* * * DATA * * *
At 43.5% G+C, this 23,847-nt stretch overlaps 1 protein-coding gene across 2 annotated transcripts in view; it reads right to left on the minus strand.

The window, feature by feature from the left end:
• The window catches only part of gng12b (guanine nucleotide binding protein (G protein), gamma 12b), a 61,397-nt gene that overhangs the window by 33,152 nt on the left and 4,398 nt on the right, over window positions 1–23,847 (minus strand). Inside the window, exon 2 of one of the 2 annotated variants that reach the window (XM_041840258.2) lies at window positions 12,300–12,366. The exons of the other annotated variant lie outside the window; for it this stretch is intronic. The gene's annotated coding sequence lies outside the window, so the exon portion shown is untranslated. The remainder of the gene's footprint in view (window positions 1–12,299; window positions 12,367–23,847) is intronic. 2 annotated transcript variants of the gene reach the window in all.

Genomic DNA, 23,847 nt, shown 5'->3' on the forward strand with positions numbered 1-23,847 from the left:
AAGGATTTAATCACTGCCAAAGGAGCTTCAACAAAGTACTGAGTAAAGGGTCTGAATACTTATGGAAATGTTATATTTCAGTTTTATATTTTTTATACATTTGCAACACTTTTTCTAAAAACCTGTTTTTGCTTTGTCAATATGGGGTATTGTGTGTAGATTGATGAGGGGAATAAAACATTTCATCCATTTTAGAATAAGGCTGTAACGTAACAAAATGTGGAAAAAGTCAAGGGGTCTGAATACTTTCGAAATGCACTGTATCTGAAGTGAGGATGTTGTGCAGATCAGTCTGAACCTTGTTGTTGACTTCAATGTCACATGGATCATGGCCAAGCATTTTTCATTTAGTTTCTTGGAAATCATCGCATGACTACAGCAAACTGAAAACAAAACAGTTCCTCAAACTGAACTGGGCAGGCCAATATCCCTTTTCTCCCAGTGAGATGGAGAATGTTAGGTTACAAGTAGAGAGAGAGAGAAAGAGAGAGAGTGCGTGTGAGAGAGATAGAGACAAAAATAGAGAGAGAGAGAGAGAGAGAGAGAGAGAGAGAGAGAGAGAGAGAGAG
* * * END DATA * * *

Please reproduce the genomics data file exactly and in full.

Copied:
At 43.5% G+C, this 23,847-nt stretch overlaps 1 protein-coding gene across 2 annotated transcripts in view; it reads right to left on the minus strand.

The window, feature by feature from the left end:
• The window catches only part of gng12b (guanine nucleotide binding protein (G protein), gamma 12b), a 61,397-nt gene that overhangs the window by 33,152 nt on the left and 4,398 nt on the right, over window positions 1–23,847 (minus strand). Inside the window, exon 2 of one of the 2 annotated variants that reach the window (XM_041840258.2) lies at window positions 12,300–12,366. The exons of the other annotated variant lie outside the window; for it this stretch is intronic. The gene's annotated coding sequence lies outside the window, so the exon portion shown is untranslated. The remainder of the gene's footprint in view (window positions 1–12,299; window positions 12,367–23,847) is intronic. 2 annotated transcript variants of the gene reach the window in all.

Genomic DNA, 23,847 nt, shown 5'->3' on the forward strand with positions numbered 1-23,847 from the left:
AAGGATTTAATCACTGCCAAAGGAGCTTCAACAAAGTACTGAGTAAAGGGTCTGAATACTTATGGAAATGTTATATTTCAGTTTTATATTTTTTATACATTTGCAACACTTTTTCTAAAAACCTGTTTTTGCTTTGTCAATATGGGGTATTGTGTGTAGATTGATGAGGGGAATAAAACATTTCATCCATTTTAGAATAAGGCTGTAACGTAACAAAATGTGGAAAAAGTCAAGGGGTCTGAATACTTTCGAAATGCACTGTATCTGAAGTGAGGATGTTGTGCAGATCAGTCTGAACCTTGTTGTTGACTTCAATGTCACATGGATCATGGCCAAGCATTTTTCATTTAGTTTCTTGGAAATCATCGCATGACTACAGCAAACTGAAAACAAAACAGTTCCTCAAACTGAACTGGGCAGGCCAATATCCCTTTTCTCCCAGTGAGATGGAGAATGTTAGGTTACAAGTAGAGAGAGAGAGAAAGAGAGAGAGTGCGTGTGAGAGAGATAGAGACAAAAATAGAGAGAGAGAGAGAGAGAGAGAGAGAGAGAGAGAGAGAGAGAGAGAG